The final month of year 12 can be the most challenging yet rewarding time of a student’s schooling life but for Charli Knott, it was spent in a COVID-19 bubble playing professional cricket.
The Brisbane Heat all-rounder packed her bags on October 22, travelling south to Sydney for 47 days in the Women’s Big Bash League’s makeshift village.
The competition’s eight teams, with hundreds of players and staff, moved into the hub to ensure this year’s season went ahead, as the world battled a pandemic.
Days after the 17-year-old Brisbane State High School student arrived in the bubble she started her ATAR exam block.
“I had to travel to a school in Sydney called Cedar College and basically I just went into that school and sat all my exams just at that campus in a room with an adjudicator — it was all pretty well organised,” Knott said.
“All my spare time I was in my room studying, but having the opportunity to go and train was good to get my mind off study.
“Then similarly being able to study took my mind off cricket, but it was very hectic the first two weeks trying to fit all my study in.”
Missed some big milestones
Knott has missed her school formal, her graduation, and will not be able to celebrate her 18th birthday next Sunday at home with friends and family, including her identical twin sister Hannah.
“We’ve been together for a long time — we’ve been separated for shorter periods, but this is obviously a lot longer, so it’s a bit sad,” Hannah said.
“I was Facetiming her getting ready — I couldn’t talk to her at formal but it was still nice to have her there while getting ready.”
Knott said while it was sad she had not been able to celebrate those special milestones at home in Brisbane, there was no place she would rather be than playing cricket.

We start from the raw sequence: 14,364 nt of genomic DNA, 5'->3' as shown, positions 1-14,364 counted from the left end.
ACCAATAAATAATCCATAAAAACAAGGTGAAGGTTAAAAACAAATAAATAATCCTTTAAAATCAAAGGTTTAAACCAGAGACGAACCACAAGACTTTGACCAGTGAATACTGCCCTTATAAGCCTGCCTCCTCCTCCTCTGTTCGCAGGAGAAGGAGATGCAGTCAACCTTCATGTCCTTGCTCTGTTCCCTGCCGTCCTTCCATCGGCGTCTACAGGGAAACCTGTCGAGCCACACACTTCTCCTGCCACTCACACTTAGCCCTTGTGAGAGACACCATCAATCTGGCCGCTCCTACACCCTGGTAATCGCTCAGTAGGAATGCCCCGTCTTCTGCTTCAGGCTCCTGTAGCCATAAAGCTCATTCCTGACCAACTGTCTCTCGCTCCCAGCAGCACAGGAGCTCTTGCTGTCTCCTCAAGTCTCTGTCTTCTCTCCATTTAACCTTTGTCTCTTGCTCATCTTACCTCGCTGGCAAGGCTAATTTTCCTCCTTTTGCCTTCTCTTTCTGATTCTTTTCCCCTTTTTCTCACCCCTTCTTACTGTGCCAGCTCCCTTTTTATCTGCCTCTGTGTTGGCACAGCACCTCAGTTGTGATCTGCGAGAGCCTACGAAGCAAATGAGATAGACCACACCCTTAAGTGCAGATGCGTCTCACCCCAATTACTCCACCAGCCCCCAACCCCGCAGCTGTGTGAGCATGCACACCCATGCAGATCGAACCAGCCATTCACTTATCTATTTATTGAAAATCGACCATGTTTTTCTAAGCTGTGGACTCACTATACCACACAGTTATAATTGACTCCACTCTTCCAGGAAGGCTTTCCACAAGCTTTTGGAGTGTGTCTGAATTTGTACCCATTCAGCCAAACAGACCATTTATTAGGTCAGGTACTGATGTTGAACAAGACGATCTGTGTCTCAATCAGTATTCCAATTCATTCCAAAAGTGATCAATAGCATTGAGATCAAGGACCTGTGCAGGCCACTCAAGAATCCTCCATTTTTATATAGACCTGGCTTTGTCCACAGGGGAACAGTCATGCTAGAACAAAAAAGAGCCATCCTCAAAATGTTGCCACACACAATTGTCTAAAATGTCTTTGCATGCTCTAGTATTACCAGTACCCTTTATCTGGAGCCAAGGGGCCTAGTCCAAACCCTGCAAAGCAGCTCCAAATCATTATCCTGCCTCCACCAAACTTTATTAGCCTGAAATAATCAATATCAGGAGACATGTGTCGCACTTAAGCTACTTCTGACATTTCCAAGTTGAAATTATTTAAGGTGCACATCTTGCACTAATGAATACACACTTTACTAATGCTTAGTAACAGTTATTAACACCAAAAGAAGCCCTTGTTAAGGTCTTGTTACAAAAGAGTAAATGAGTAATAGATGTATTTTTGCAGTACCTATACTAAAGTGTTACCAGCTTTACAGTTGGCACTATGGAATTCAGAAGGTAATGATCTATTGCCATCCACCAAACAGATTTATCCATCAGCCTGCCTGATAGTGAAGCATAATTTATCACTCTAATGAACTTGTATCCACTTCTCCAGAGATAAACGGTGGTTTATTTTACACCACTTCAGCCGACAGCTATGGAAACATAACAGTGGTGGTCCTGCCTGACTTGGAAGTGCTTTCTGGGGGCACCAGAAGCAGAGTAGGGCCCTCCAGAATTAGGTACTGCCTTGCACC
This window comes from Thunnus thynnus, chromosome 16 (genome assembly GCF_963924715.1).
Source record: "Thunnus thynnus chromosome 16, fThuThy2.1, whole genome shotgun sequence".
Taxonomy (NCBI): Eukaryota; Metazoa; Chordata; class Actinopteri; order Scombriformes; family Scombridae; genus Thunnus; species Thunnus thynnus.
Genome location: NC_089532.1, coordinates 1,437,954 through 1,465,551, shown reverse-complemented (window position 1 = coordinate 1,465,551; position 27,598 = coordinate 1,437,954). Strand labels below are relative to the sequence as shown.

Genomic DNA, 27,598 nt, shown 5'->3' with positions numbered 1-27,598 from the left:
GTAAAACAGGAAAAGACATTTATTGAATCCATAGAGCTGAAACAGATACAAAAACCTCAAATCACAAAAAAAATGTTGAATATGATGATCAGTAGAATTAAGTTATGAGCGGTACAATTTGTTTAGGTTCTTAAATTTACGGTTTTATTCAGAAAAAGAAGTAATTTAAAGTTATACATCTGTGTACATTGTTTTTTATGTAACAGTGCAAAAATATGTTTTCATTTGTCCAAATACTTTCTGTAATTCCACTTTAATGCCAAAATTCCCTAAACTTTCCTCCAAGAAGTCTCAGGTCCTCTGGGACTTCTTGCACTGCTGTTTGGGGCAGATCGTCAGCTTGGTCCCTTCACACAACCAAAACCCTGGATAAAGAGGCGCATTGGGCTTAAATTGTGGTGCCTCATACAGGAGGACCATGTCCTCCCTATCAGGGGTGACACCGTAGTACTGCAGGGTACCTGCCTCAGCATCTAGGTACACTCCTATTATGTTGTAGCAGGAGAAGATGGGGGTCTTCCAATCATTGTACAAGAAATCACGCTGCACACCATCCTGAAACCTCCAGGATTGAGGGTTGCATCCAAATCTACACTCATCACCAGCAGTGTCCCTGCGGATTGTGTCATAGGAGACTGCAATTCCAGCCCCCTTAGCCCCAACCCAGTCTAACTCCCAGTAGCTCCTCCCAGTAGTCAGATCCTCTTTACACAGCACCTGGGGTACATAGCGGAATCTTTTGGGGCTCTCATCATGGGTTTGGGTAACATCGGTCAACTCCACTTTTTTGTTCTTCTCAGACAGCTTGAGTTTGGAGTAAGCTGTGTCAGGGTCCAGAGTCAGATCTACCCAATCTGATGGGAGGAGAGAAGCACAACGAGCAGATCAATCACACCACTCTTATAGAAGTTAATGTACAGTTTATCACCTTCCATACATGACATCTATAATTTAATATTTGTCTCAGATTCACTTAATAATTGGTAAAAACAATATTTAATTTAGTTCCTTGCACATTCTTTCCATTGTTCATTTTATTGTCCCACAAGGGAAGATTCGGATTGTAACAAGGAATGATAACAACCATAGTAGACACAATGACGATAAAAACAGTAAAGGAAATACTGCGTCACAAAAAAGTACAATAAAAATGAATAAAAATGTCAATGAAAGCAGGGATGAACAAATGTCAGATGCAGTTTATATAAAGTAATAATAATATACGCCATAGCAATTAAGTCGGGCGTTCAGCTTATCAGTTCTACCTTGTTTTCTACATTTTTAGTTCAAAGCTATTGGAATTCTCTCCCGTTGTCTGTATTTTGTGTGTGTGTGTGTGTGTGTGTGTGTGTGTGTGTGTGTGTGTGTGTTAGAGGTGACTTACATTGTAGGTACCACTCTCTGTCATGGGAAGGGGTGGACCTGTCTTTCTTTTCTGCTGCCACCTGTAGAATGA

“I turn 18 the finals weekend actually on the 29th of November, the grand final’s on the 28th. Hopefully we make it that far,” she said.
From a family household to chaotic bubble
Knott isn’t the Heat’s only school student.
Georgia Voll, who is in year 11 at Brisbane State High School, is the youngest member of the team.
Voll and Knott are among 12 students who are living in the WBBL bubble and the group had been getting together for study sessions.
Brisbane Heat coach Ash Noffke said the side’s experienced players had taken the teenagers under their wing.
“We’ve got a female physio who’s come on for this trip — obviously we’ve got our sport psychologist and welfare officers back at home that are constantly touching base with them.
“We want the girls to be happy and relaxed — we probably don’t demand as much of them when we’re in this bubble — we try to spend some time together but spend some time apart as well.”
More than half of Canberra’s trainee doctors are failing their exams because they are overworked and burnt out, an internal review has found.